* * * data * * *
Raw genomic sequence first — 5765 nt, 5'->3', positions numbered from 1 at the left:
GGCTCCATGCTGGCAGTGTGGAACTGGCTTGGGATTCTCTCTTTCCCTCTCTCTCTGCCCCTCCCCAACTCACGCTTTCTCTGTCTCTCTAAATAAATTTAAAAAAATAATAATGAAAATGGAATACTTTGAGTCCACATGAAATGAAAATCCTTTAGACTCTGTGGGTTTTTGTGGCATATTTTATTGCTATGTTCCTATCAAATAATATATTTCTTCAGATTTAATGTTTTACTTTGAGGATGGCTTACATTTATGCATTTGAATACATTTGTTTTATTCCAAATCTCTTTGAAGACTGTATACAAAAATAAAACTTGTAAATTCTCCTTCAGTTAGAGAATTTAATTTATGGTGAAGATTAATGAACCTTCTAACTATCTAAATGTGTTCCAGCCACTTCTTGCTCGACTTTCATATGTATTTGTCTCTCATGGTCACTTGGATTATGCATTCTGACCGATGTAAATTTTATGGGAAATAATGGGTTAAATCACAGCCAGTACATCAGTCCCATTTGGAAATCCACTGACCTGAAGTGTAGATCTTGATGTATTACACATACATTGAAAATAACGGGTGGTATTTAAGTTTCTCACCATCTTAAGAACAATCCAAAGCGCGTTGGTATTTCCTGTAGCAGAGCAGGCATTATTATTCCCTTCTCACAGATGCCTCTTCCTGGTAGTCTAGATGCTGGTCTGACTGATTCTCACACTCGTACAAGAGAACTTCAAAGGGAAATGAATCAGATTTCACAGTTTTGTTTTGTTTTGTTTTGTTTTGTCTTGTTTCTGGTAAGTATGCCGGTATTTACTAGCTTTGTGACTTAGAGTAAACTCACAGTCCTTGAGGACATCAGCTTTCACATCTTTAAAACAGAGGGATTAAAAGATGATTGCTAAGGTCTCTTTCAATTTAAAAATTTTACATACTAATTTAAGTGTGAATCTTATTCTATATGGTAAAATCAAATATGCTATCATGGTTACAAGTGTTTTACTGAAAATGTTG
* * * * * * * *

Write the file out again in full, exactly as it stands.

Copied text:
Raw genomic sequence first — 5765 nt, 5'->3', positions numbered from 1 at the left:
GGCTCCATGCTGGCAGTGTGGAACTGGCTTGGGATTCTCTCTTTCCCTCTCTCTCTGCCCCTCCCCAACTCACGCTTTCTCTGTCTCTCTAAATAAATTTAAAAAAATAATAATGAAAATGGAATACTTTGAGTCCACATGAAATGAAAATCCTTTAGACTCTGTGGGTTTTTGTGGCATATTTTATTGCTATGTTCCTATCAAATAATATATTTCTTCAGATTTAATGTTTTACTTTGAGGATGGCTTACATTTATGCATTTGAATACATTTGTTTTATTCCAAATCTCTTTGAAGACTGTATACAAAAATAAAACTTGTAAATTCTCCTTCAGTTAGAGAATTTAATTTATGGTGAAGATTAATGAACCTTCTAACTATCTAAATGTGTTCCAGCCACTTCTTGCTCGACTTTCATATGTATTTGTCTCTCATGGTCACTTGGATTATGCATTCTGACCGATGTAAATTTTATGGGAAATAATGGGTTAAATCACAGCCAGTACATCAGTCCCATTTGGAAATCCACTGACCTGAAGTGTAGATCTTGATGTATTACACATACATTGAAAATAACGGGTGGTATTTAAGTTTCTCACCATCTTAAGAACAATCCAAAGCGCGTTGGTATTTCCTGTAGCAGAGCAGGCATTATTATTCCCTTCTCACAGATGCCTCTTCCTGGTAGTCTAGATGCTGGTCTGACTGATTCTCACACTCGTACAAGAGAACTTCAAAGGGAAATGAATCAGATTTCACAGTTTTGTTTTGTTTTGTTTTGTTTTGTCTTGTTTCTGGTAAGTATGCCGGTATTTACTAGCTTTGTGACTTAGAGTAAACTCACAGTCCTTGAGGACATCAGCTTTCACATCTTTAAAACAGAGGGATTAAAAGATGATTGCTAAGGTCTCTTTCAATTTAAAAATTTTACATACTAATTTAAGTGTGAATCTTATTCTATATGGTAAAATCAAATATGCTATCATGGTTACAAGTGTTTTACTGAAAATGTTG